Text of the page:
As an adult, Margiela teamed up with business partner Jenny Meirens to launch Maison Margiela, a Paris-based company that had its first collection in 1988. He says of Meirens, who died in 2017, at the age of 73: “We both had a fascination with Japanese designers, which was very intense.” One of Maison Margiela’s early signature looks consisted of shoes designed to look like animal hooves. Another signature Maison Margiela look was to have four stitches in odd places on his clothes.

Sandrine Domas, who modeled for Maison Margiela in the early 1990s, is one of the people interviewed in the documentary, and she remembers how people often thought those four stitches were a mistake and wanted to remove the stitches. It’s an example of Margiela’s eccentric humor that he liked to play with people’s expectations on what should and shouldn’t be part of haute couture.

Other people from the fashion industry who are interviewed in the documentary (and, quite frankly, do nothing but gush over Margiela) include former New York Times fashion critic Cathy Horyn, who says that Margiela is “definitely in the top 10” of the greatest fashion designers of all time. Jean-Paul Gaultier, who used to be Margiela’s assistant, marvels at how impressed he was with Margiela’s first runway show, and admits that, at the time, he didn’t think the show wouldn’t be as good as it was. The NEWS showroom founder Stella Ishii compared that first Margiela show to Andy Warhol “shattering the art world in many ways.” Pierre Rougier, who was Margiela’s publicist from 1989 to 1991, raves that Margiela “was ahead of his time.”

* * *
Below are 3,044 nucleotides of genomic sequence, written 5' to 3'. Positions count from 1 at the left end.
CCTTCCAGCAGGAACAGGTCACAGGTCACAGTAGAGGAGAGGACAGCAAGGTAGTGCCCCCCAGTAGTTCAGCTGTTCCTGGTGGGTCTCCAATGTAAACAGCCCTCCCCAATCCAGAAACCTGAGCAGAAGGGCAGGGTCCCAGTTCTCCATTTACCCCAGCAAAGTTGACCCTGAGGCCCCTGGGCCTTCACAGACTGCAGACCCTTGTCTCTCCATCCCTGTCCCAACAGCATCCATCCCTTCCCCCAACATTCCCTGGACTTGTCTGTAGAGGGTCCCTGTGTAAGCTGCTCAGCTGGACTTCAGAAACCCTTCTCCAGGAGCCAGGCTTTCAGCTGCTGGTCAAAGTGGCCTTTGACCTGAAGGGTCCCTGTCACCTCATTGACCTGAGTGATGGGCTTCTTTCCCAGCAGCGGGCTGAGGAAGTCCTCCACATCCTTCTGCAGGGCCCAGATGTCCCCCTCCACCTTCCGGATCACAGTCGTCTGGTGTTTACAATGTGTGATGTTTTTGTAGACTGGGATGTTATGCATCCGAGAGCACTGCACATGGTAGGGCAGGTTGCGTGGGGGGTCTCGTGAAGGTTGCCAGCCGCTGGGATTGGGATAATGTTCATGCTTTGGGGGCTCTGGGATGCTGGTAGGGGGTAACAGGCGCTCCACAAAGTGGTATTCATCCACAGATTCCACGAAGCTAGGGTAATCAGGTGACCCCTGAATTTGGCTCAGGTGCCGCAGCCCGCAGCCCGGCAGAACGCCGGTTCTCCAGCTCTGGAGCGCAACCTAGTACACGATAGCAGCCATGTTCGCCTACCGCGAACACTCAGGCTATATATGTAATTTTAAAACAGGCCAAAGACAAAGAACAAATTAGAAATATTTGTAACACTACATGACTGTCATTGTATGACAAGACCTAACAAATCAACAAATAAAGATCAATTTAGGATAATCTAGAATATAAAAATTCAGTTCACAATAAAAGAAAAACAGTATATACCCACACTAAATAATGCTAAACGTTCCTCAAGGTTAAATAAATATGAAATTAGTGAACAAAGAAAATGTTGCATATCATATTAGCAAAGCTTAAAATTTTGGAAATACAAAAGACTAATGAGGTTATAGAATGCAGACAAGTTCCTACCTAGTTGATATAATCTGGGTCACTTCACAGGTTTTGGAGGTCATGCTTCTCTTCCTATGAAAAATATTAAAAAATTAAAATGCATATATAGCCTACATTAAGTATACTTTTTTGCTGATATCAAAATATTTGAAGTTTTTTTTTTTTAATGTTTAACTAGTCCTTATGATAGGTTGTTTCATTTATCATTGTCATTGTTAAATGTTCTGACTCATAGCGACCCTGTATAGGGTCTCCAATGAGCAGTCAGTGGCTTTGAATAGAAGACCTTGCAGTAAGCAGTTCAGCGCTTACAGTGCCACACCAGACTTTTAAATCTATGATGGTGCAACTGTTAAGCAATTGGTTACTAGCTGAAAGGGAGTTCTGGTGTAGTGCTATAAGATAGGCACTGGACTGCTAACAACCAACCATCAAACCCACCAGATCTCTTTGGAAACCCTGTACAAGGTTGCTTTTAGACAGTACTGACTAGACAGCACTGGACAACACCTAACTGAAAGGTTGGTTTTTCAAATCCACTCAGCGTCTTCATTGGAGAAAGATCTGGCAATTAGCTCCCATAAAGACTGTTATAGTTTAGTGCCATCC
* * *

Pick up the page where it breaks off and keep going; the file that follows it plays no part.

How so? Carine Roitfeld, who was editor-in-chief of Vogue Paris from 2001 to 2011, says that one of the things that Margiela pioneered was to do street casting for models, by randomly inviting people off the street to model in his shows on a first-come, first-served basis. He also encouraged his first street-casted models to smile and interact with the audience, which was the complete opposite of the runway norm to have models walk stone-faced and aloof from the audience. There’s footage in the documentary of these street-casted models in action.

So with all this praise, glory and success, why did Margiela shun the spotlight? He explains in the documentary: “Anonymity was my protection as a person.” Later in the film, he says of the fashion industry: “I’m too serious for that world.” Nina Nitsche, who was Margiela’s assistant from 1998 to 2008, said that when Diesel came in as a major investor in Maison Margiela in 2002, things started to change—and not for the better. Diesel’s emphasis was on the Margiela brand being “sexy” instead of “mysterious.”